The ubiquitous CNN pundit on Larry King last night:
KING: Could the pundits be wrong?
DAVID GERGEN: Absolutely. Absolutely. It was a wonderful piece in the Wall Street Journal this lastweek by Josh Lerner. He was a really interesting young man who went back to a lot of political science and said more often than not, pundits are wrong.
You know, we have a worse record than if you just did it randomly in terms of predicting the–you just flip a coin and you would come out with better predictions.
Take his advice, please.
But seriously: Dean Baker from CEPR has one of the best short takes onelections and media coverage over at the Politico, which is worth posting in full:
There is a serious problem with our political culture and is centered on the news media. The media take no responsibility for informing the public on the issues that will affect their lives.
Rather they focus almost exclusively on trivia and quirks. Of course the candidates respond to this, knowing that any effort at dealing with issues in a substantive way will be ignored. Instead of talking about real issues, they jump full force go along with the focus on nonsense.
How many people know that Social Security will be fully solvent for decades into the future, according to all projections? How many people know that the per person cost of healthcare in the United States is close to twice as much as in countries like England and France, both of which enjoy much longer life expectancies? How many people know that the projections of huge long-term deficits are entirely the result of our broken healthcare system? If our healthcare costs were like those in any country with a longer life expectancy, then the U.S. projections would show huge surpluses.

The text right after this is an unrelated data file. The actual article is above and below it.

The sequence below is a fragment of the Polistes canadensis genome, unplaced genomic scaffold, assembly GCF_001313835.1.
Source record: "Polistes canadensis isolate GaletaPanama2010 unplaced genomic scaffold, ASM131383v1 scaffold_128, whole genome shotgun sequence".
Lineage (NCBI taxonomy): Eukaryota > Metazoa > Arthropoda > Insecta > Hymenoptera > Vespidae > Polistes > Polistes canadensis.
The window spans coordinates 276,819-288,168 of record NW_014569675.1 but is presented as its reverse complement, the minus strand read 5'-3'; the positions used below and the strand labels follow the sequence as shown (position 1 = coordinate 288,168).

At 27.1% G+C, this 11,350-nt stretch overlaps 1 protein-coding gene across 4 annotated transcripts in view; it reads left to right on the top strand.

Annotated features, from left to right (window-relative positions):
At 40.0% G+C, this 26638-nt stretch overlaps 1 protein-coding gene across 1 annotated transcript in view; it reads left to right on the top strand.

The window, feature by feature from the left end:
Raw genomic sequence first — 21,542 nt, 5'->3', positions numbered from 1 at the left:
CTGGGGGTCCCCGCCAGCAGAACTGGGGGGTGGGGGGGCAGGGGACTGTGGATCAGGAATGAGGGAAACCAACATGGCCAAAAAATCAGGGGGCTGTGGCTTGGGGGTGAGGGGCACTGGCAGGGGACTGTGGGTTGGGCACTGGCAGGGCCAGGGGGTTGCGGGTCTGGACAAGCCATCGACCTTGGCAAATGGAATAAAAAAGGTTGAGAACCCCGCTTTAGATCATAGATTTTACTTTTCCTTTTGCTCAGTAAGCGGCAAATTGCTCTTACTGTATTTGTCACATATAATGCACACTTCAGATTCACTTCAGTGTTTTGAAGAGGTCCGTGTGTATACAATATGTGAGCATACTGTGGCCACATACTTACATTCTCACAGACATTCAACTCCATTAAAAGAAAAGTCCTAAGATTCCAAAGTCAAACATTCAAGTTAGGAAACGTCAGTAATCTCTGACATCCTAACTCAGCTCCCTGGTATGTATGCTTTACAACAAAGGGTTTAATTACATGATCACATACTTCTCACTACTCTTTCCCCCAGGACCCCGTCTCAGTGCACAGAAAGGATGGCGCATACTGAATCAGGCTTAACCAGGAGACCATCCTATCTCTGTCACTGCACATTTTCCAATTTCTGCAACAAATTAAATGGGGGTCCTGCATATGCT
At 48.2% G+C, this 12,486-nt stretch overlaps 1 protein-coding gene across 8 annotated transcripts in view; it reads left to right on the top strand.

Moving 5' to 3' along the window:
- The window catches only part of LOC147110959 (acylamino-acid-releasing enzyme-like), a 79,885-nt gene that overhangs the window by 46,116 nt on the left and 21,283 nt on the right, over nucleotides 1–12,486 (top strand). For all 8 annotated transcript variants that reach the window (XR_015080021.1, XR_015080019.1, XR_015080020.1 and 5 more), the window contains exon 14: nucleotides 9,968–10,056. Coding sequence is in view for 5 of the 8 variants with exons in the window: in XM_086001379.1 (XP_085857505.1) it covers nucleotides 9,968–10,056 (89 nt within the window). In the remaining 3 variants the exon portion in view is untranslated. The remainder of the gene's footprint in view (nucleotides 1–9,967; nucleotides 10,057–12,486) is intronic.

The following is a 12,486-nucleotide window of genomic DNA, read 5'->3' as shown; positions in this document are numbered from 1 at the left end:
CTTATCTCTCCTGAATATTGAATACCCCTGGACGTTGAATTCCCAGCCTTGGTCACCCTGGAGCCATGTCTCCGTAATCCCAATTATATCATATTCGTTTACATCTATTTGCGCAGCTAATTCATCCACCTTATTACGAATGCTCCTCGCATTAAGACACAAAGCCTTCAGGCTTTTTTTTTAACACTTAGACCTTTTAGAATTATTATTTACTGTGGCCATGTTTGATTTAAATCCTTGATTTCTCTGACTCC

It is the media's job to give this information to the public. They don't have time to do the research on their own. If we evaluated the media by the same standard as we evaluate teachers (i.e., are the students learning?), we would have to fire almost every last reporter in the United States, because the public is not learning.
The effort by rich business interests to buy campaigns would also be considerably less effective if the media reported on what was taking place. For example, BP, Citigroup and Goldman Sachs may consider big contributions to a candidate to be a much worse investment if they knew that their contributions would lead to a major article that explained that BP, Citigroup or Goldman was giving money to candidate Smithbecause they know that Smith will let them wreck the Gulf without paying compensation and will take everyone's money and give it to the Wall Street banks.
Unfortunately, we don't get much real news. We get stories about witchcraft and Aqua Buddha. Until we get better media, we will not get better politics.